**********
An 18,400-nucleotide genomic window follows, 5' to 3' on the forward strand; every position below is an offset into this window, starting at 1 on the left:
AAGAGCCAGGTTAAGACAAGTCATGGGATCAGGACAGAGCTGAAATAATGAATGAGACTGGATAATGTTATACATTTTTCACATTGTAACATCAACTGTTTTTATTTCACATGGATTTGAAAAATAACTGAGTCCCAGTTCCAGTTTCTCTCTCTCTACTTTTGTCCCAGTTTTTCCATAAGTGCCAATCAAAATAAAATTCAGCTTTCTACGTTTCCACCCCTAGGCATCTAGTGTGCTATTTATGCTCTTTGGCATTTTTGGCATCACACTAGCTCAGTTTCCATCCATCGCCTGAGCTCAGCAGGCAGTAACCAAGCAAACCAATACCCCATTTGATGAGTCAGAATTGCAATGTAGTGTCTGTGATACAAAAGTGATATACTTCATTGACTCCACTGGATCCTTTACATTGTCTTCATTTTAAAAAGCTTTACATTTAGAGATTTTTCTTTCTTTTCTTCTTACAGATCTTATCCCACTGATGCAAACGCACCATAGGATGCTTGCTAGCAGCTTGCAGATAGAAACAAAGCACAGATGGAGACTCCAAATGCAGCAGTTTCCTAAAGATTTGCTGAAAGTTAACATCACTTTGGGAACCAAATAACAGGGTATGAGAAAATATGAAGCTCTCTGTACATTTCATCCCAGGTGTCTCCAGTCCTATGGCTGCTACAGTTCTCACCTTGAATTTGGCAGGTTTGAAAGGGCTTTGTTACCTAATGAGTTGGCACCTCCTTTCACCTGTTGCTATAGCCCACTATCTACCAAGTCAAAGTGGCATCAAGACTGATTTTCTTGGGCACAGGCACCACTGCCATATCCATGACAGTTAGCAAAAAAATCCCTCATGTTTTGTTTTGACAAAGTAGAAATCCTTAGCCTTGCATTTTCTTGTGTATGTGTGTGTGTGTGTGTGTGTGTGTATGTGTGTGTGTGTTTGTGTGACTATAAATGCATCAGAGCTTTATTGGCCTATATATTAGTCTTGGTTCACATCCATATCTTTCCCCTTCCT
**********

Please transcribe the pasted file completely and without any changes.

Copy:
An 18,400-nucleotide genomic window follows, 5' to 3' on the forward strand; every position below is an offset into this window, starting at 1 on the left:
AAGAGCCAGGTTAAGACAAGTCATGGGATCAGGACAGAGCTGAAATAATGAATGAGACTGGATAATGTTATACATTTTTCACATTGTAACATCAACTGTTTTTATTTCACATGGATTTGAAAAATAACTGAGTCCCAGTTCCAGTTTCTCTCTCTCTACTTTTGTCCCAGTTTTTCCATAAGTGCCAATCAAAATAAAATTCAGCTTTCTACGTTTCCACCCCTAGGCATCTAGTGTGCTATTTATGCTCTTTGGCATTTTTGGCATCACACTAGCTCAGTTTCCATCCATCGCCTGAGCTCAGCAGGCAGTAACCAAGCAAACCAATACCCCATTTGATGAGTCAGAATTGCAATGTAGTGTCTGTGATACAAAAGTGATATACTTCATTGACTCCACTGGATCCTTTACATTGTCTTCATTTTAAAAAGCTTTACATTTAGAGATTTTTCTTTCTTTTCTTCTTACAGATCTTATCCCACTGATGCAAACGCACCATAGGATGCTTGCTAGCAGCTTGCAGATAGAAACAAAGCACAGATGGAGACTCCAAATGCAGCAGTTTCCTAAAGATTTGCTGAAAGTTAACATCACTTTGGGAACCAAATAACAGGGTATGAGAAAATATGAAGCTCTCTGTACATTTCATCCCAGGTGTCTCCAGTCCTATGGCTGCTACAGTTCTCACCTTGAATTTGGCAGGTTTGAAAGGGCTTTGTTACCTAATGAGTTGGCACCTCCTTTCACCTGTTGCTATAGCCCACTATCTACCAAGTCAAAGTGGCATCAAGACTGATTTTCTTGGGCACAGGCACCACTGCCATATCCATGACAGTTAGCAAAAAAATCCCTCATGTTTTGTTTTGACAAAGTAGAAATCCTTAGCCTTGCATTTTCTTGTGTATGTGTGTGTGTGTGTGTGTGTGTGTATGTGTGTGTGTGTTTGTGTGACTATAAATGCATCAGAGCTTTATTGGCCTATATATTAGTCTTGGTTCACATCCATATCTTTCCCCTTCCT